The drones use lasers to beam internet access down to the ground, designed to provide connections to rural and internet-free zones.
“As part of our Internet.org effort to connect the world, we’ve designed unmanned aircraft that can beam internet access down to people from the sky,” said Zuckerberg in a blog post. “We’ve successfully completed our first test flight of these aircraft in the UK.”Developed by Ascenta, a Somerset-based designer of solar-powered drones bought by Facebook in March 2014, the drones will be able to fly at altitudes of 60,000 feet for months at a time on solar power. They will have wingspans greater than 29m, or that of a Boeing 737, but weigh less than a car.
“Aircraft like these will help connect the whole world because they can affordably serve the 10% of the world’s population that live in remote communities without existing internet infrastructure,” said Zuckerberg.
The drones form part of Facebook’s internet.org initiative that aims to connect the next billion people to the internet, creating new markets for the social network which already connects 1.39 billion monthly active users.
Facebook’s artificial intelligence group is already planning for the flood of new users by developing technology to help them cope with the surge in messages and photos on the social network.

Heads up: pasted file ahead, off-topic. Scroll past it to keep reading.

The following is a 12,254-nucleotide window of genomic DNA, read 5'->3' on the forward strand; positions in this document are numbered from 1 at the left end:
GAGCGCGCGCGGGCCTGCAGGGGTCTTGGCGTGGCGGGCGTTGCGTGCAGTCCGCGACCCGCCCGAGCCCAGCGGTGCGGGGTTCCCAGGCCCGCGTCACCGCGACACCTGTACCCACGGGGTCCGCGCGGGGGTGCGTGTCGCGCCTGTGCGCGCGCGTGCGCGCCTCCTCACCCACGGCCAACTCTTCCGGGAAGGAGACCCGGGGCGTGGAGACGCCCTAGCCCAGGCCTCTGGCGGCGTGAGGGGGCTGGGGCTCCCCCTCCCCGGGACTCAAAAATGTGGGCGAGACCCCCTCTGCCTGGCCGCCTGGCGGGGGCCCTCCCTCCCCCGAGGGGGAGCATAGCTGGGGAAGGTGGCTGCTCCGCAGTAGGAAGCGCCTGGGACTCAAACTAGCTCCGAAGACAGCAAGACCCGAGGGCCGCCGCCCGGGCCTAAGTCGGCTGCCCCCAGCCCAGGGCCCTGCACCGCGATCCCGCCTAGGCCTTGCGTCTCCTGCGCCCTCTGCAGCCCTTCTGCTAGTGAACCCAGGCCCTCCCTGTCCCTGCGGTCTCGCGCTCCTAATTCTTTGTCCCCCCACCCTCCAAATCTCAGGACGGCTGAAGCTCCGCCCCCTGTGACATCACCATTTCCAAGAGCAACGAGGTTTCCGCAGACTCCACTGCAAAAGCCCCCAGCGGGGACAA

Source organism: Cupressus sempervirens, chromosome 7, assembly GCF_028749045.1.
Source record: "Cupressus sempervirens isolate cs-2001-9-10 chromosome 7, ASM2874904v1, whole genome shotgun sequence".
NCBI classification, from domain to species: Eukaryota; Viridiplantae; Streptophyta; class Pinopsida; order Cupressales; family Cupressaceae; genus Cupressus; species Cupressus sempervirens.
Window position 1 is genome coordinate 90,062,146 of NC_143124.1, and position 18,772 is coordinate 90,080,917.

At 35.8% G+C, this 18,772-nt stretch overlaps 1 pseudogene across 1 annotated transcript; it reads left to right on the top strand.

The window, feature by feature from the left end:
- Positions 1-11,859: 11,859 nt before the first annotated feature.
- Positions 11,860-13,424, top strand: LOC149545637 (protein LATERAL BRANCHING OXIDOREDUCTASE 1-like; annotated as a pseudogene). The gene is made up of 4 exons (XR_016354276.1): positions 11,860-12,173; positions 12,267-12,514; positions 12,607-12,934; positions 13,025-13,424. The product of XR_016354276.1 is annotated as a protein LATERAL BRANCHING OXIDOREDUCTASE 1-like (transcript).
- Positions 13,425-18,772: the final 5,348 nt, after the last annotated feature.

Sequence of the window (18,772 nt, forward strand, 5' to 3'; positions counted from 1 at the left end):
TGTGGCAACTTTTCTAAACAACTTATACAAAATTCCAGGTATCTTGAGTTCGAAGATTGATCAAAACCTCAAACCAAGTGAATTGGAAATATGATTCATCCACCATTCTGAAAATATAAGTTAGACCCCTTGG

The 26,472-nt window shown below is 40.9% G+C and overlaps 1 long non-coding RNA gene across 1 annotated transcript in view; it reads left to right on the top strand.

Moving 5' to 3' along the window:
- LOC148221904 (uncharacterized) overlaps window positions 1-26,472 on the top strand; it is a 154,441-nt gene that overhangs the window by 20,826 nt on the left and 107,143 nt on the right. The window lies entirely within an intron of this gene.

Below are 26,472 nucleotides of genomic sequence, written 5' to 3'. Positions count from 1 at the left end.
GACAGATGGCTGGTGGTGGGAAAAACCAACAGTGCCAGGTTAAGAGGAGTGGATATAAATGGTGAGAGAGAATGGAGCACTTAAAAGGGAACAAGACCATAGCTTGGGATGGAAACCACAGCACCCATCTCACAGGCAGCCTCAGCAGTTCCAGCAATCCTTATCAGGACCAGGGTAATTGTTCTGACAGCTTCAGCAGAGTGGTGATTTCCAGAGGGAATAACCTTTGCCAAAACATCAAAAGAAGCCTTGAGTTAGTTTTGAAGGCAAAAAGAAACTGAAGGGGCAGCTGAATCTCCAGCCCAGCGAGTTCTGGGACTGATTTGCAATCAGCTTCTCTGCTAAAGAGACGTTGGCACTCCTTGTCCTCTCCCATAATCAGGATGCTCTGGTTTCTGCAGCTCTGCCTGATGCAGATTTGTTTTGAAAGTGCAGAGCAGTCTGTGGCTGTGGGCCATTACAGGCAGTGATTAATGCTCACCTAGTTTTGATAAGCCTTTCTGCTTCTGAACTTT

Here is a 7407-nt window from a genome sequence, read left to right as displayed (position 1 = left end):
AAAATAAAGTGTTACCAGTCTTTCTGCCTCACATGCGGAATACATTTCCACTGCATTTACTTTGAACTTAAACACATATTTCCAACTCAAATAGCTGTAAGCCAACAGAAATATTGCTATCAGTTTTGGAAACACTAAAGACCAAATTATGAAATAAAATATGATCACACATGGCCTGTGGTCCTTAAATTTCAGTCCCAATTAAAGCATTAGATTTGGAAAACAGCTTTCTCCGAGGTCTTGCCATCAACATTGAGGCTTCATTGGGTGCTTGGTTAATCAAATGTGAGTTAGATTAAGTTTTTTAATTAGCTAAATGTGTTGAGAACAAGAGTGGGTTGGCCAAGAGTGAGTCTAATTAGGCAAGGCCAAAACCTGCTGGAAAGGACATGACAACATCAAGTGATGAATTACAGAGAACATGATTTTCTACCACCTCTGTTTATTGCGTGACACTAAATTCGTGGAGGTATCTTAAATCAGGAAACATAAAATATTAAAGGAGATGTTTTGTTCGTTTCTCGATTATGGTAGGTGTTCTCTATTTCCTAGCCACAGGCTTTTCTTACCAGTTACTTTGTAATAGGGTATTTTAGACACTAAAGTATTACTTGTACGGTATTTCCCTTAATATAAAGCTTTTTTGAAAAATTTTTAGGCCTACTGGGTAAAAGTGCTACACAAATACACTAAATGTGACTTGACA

“If we achieve our first goal, get everyone on the internet, build services at scale for the entire planet, we create this new problem: so much information you can’t consume the stuff that’s important to you,” Facebook’s chief technology officer, Mike Schroepfer, told the F8 developers conference in San Francisco, explaining how the company’s artificial intelligence group is working to solve information overload.
Google is also planning to provide internet access to non-connected areas using both high altitude balloons and drones, buying American drone firm Titan Aerospace in April last year.
The two US technology firms are fighting it out to become the pipe and hub that serves both new users and an untapped resource for marketers.
Source | theguardian